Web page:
records of the turmoil in Texas during its most important winter
and spring." Clark, Old South III:171. Eberstadt 162:353:
"Gray attended the 1836 Convention, including in his diary 'a
faithful record of its proceedings, in some cases more complete
than the official journal.'" Howes G341. Sibley, Travelers in
Texas, p. 182: "Of great value. Gray's description of
society and land speculations on the eve of the Revolution and
his account of the Runaway Scrape merit special attention, while
his description of Negroes recently imported from Africa is
classic." Vandale 79. Gray (1787-1841) Virginia soldier, lawyer,
and author, arrived in Texas in 1835 as land agent for Thomas
Green and Albert T. Burnley. He attempted to obtain the position
of secretary to the Convention of 1836 and failed, but his
account surpasses the official account. Gray settled in Texas in
1837. When we were researching the James Morgan-New Washington
archive in our Auction Four, this work proved to be the source
that unravelled several mysteries that other standard works did
not even address. Very strong on sub rosa financial dealings.
New Handbook III:295.
78. GREEN, Thomas Jefferson. Journal of the Texian Expedition against Mier; Subsequent Imprisonment of the Author; His Sufferings, and Final Escape from the Castle of Perote. With Reflections upon the Present Political and Probable Future Relations of Texas, Mexico, and the United States.... New York: Harper, 1845. 487 pp., 11 engraved plates, 2 maps. 8vo, original blind-stamped blue cloth (faded). Cloth rubbed, preliminary and terminal leaves foxed; binding tight, text clean, plates excellent.
First edition. Basic Texas Books 80: "The
most important account of the tragic Texan expedition against
Mier and the drawing of the black beans, this is also one of the
most vitriolic Texas books.... The book recounts the abortive
expedition in 1842 under William S. Fisher and Thomas J. Green
into Mexico after the withdrawal of the Somervell Expedition."
Graff 1643: "One of the most exciting accounts.... As a
participant Green was able to write a vivid and terrifying tale.
He was particularly bitter toward Sam Houston and believed
Houston was responsible for the deaths of those Americans shot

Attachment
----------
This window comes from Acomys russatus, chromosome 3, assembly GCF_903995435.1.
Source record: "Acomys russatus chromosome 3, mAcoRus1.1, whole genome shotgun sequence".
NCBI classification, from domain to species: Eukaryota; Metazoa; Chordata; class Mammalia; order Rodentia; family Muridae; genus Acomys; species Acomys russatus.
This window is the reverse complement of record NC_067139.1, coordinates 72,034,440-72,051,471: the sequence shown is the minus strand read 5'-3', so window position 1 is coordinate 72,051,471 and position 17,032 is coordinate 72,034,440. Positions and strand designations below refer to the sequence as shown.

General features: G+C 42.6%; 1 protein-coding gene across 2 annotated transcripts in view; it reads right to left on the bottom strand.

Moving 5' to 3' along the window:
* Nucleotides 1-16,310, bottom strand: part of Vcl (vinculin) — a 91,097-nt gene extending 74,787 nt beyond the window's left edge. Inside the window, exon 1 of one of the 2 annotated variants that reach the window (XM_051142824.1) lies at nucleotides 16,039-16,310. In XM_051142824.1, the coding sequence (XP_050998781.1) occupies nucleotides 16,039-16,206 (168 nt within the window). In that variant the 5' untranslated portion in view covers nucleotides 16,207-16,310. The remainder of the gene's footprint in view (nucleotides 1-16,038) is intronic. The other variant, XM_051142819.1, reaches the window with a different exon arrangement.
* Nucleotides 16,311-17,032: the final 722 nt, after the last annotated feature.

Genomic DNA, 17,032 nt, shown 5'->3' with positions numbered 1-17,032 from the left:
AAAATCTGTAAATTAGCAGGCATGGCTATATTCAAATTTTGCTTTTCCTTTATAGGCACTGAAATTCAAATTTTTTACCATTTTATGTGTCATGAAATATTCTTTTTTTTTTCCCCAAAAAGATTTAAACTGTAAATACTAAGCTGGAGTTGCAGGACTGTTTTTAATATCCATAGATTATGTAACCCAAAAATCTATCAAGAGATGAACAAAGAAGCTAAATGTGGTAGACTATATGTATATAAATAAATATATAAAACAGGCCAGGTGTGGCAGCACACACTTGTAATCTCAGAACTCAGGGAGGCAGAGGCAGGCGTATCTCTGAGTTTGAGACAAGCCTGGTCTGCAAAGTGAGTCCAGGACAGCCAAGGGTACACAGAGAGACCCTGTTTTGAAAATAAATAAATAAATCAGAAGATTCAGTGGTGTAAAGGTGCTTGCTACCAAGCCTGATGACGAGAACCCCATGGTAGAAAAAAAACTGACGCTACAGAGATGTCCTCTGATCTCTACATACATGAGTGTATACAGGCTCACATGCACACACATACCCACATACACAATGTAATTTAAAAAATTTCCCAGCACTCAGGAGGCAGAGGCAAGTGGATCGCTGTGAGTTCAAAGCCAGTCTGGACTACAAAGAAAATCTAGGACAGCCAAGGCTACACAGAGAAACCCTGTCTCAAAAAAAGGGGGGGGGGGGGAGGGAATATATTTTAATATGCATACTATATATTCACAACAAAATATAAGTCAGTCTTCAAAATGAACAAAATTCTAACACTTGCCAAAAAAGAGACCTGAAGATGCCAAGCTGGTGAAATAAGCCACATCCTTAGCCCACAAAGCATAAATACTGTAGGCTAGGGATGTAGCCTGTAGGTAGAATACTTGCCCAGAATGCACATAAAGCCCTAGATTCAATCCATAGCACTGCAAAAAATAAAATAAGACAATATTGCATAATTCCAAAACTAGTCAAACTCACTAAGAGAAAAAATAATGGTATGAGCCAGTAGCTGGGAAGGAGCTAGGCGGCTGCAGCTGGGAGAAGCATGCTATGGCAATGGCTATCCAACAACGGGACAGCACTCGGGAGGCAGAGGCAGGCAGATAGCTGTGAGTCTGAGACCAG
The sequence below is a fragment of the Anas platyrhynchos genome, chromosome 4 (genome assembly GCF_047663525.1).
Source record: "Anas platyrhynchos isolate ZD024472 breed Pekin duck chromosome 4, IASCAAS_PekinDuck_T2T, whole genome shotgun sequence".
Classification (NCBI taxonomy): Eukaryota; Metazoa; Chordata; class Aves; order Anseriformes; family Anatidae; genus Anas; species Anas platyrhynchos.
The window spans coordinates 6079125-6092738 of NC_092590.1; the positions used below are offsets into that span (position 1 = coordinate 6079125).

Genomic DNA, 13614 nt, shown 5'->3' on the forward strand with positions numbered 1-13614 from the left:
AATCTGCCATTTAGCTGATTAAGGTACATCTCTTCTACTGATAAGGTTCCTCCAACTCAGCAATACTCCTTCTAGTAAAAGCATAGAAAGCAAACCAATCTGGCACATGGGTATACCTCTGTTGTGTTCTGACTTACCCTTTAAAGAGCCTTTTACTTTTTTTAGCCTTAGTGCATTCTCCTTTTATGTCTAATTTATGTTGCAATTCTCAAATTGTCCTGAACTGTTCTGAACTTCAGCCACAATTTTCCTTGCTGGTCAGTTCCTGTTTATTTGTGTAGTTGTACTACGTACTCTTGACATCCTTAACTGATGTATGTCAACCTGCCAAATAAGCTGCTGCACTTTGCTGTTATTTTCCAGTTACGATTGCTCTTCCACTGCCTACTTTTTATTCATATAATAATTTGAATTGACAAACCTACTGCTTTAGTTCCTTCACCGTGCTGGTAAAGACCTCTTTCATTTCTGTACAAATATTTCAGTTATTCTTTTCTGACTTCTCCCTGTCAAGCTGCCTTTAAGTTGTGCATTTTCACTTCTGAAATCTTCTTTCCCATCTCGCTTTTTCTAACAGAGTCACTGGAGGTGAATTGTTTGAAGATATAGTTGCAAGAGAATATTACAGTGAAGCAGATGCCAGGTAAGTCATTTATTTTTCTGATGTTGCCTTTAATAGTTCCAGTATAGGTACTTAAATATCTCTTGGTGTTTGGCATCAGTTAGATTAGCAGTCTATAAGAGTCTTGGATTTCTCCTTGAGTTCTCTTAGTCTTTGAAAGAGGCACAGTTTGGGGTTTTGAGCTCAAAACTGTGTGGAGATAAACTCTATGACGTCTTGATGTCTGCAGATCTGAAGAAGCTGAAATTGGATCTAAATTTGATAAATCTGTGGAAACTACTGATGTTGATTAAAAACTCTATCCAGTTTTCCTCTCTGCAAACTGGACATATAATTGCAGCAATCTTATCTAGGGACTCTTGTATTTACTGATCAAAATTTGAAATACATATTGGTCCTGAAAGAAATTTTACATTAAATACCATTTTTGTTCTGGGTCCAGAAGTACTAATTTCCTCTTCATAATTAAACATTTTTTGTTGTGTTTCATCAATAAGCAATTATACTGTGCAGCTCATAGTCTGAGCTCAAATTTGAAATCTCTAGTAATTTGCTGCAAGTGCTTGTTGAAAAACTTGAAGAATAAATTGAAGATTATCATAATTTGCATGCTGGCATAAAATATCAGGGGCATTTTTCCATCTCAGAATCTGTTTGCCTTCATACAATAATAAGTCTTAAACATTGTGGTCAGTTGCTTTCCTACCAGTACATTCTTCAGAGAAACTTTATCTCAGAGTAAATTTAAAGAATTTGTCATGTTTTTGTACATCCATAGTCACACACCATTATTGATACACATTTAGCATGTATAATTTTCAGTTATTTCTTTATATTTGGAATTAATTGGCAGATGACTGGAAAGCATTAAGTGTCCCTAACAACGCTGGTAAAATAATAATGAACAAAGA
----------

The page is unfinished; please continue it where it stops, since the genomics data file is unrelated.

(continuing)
as brigands." Howes G371. Rader 1670. Raines, p. 98. Streeter
1581 & p. 329 (selected as one of the top books for a Texas
collection): "The unauthorized so-called Mier expedition into
Mexico...by a group of hot-headed Texans...when one out of ten
of the captured Texans was immediately shot."
Click for image
79. GREGORY, T. W. Reconstruction and the Ku Klux Klan: A Paper Read before the Arkansas and Texas Bar Association. N.p.: Privately printed, . 22 pp. 8vo, original grey printed wrappers. Very fine.
First edition. For its era, a fair-minded evaluation of the Ku Klux Klan-the factors leading to its formation and the conclusion that the Klan had outlived its original purposes. "From the nightmare of reconstruction and Ku Kluxism two things have been born which have wrought incalculable injury to the South and may continue to do so for a century to come. One of these is the Solid South, and the other is contempt for law." Gregory (1861-1933), Austin politician, U.S. Attorney General, advisor to President Woodrow Wilson, and UT Regent, established his credentials as a progressive reformer but participated in Col. Edward M. House's essentially conservative Democratic coalition. New Handbook III:331. ($150-250)
80. [HAMMETT, Samuel A.]. Piney Woods Tavern; or, Sam Slick in Texas. By the Author of "A Stray Yankee in Texas".... Philadelphia: Peterson, . 309  [10, ads] pp., engraved frontispiece, pictorial title, endpaper ads. 8vo, original blind-stamped brown cloth, gilt pictorial spine. Occasional mild to moderate foxing, otherwise a fine copy, the binding clean and tight. A difficult book to find in collector's condition. Author's signed presentation copy dated October 23, 1858.
First American edition (first edition, London,
1857; Eberstadt 162:380: "Wright gives a copyright date of 1858